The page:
Chris has over 25 years of applied health economics experience in consulting and academia in Canada and the UK. His interests centre on the use of health economics to maximise the societal value of scarce healthcare resources, including economic frameworks to evaluate value-for-money and stated preference methods to elicit patient and public values. He has more than 50 peer-reviewed publications on topics including cost-effectiveness evaluations, preference studies, methodological contributions, commentaries, and invited editorials. He has been a Lead Economic Reviewer for the pan-Canadian Oncology Drug Review (pCODR) and the Canadian Common Drug Review (CDR) and sits on the editorial board of Pharmacoeconomics.
Dr Richard Torbett is a Trustee of the Office of Health Economics and the Chief Executive of the Association of the British Pharmaceutical Industry (ABPI) which he joined in July 2015.
Richard has spent the last 14 years working in the pharmaceutical industry. Immediately prior to joining ABPI he was the Chief Economist at the European Federation of Pharmaceutical Industries and Associations (EFPIA) and six years at Pfizer Inc., most recently as Senior Director and Head of International Affairs. Prior to joining the pharmaceutical industry, Richard worked as a government economist. He was a Senior Economist at the Department of Trade and Industry (DTI) in the UK. As a Government official, he held a number of posts at DTI, Cabinet Office and the European Commission. Richard has degrees in economics from the University of Sussex and the University of Grenoble. He completed his PhD at the Science Policy Research Unit (SPRU), University of Sussex in 2001.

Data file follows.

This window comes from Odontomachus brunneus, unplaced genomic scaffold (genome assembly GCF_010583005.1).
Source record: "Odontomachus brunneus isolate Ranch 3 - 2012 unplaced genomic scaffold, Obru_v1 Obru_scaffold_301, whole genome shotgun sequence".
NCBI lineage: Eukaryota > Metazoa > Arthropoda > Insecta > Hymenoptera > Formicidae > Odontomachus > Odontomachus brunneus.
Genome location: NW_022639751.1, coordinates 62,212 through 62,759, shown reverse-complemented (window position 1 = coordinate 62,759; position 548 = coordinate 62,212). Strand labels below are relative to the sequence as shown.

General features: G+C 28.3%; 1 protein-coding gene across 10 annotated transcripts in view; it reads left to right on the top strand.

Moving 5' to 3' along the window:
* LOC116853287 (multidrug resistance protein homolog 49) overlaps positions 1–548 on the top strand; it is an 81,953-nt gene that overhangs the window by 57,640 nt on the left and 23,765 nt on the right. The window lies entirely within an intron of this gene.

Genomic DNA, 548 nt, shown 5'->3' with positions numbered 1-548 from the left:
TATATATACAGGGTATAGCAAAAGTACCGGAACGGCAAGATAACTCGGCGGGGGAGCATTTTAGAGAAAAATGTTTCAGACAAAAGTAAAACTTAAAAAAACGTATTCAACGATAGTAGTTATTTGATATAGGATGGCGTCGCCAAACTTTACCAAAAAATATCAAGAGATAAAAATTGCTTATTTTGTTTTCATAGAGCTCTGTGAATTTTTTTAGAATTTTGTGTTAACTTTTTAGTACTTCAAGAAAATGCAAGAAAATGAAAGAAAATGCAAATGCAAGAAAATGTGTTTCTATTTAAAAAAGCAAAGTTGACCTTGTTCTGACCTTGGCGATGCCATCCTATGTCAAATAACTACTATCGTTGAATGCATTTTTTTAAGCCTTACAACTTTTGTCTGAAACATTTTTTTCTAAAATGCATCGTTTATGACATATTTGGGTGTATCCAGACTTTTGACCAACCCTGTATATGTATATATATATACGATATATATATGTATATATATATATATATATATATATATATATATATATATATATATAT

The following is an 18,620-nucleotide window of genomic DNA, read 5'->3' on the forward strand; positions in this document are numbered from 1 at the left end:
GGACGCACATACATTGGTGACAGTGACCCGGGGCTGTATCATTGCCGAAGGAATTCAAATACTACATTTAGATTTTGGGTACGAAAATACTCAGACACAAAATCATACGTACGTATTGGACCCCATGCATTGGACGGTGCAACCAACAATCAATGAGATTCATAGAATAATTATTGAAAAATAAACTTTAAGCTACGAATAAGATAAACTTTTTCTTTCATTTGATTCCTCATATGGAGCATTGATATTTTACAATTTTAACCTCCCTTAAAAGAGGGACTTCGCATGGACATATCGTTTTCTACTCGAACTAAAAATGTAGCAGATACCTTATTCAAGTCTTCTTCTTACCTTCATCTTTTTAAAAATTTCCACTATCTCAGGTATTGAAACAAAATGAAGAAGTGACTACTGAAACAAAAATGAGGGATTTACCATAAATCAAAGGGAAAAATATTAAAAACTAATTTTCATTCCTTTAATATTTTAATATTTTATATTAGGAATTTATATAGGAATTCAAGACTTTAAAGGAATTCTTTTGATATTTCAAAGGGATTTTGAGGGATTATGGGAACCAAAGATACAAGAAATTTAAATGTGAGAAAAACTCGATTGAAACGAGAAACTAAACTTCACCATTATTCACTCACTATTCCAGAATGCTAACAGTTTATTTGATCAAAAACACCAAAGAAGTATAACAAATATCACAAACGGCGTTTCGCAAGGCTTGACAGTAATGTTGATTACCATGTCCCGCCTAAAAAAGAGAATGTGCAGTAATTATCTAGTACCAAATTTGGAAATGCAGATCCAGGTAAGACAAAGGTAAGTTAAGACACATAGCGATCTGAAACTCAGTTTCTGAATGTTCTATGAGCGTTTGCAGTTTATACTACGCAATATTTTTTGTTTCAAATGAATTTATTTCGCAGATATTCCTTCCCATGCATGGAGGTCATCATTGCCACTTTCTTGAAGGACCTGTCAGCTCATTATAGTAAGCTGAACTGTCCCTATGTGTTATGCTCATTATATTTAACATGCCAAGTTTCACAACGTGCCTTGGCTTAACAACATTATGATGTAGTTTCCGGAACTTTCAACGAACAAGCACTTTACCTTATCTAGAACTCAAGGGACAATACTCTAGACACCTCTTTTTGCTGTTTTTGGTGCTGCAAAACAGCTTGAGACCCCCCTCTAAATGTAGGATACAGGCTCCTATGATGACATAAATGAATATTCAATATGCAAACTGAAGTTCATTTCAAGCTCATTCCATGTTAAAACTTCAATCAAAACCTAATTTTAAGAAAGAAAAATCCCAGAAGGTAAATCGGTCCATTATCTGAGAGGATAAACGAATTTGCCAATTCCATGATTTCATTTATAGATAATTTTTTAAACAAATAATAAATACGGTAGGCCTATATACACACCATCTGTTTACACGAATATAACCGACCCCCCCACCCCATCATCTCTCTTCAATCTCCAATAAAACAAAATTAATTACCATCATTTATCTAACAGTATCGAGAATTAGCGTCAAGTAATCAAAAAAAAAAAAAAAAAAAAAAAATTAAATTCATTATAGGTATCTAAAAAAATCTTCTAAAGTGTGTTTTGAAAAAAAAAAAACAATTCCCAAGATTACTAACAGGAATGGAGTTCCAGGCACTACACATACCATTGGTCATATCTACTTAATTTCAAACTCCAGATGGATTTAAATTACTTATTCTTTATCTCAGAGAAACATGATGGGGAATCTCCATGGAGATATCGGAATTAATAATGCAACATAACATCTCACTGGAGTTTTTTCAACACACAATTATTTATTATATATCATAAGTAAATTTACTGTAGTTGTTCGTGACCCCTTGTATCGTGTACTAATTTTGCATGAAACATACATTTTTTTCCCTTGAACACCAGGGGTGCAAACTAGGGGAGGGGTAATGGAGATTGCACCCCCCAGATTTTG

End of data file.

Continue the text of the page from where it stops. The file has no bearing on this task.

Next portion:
Bhaven N. Sampat
Bhaven N. Sampat is an economist by training, a Professor at the Department of Health Policy and Management at Columbia University, and a Research Associate at the National Bureau of Economic Research (NBER).
Bhaven has written extensively on life science and pharmaceutical innovation policy, including work on U.S. pharmaceutical patenting, brand-generic competition, gene patents and follow-on innovation, the globalization of patent protection, academic entrepreneurship, the roles of public sector in pharmaceutical innovation, and the politics and economics of the NIH. He is a member of the Editorial Advisory Board at Milbank Quarterly, the Steering Committee of the NBER Innovation Information Initiative, and the Steering Committee of Columbia’s Precision Medicine and Society Initiative.
Mireia Jofre-Bonet – Prize Manager
Mireia Jofre-Bonet is Head of Research and Vice President of the Office of Health Economics and remains associated to the Department of Economics and the City Health Economics Centre at City, University of London.
Mireia is an economist specialised in health economics. She has worked on a broad spectrum of Health Economics subjects including Lifestyle and Health Behaviour Decision Making. Mireia is a Senior Associated Researcher at LSE Health Policy (London School of Economics and Political Sciences), collaborates with the London School of Hygiene and Tropical Medicine, belongs to the London International Development Centre, and is an Expert Advisor for the NICE Centre for Guidelines and the ESRC Peer Review College.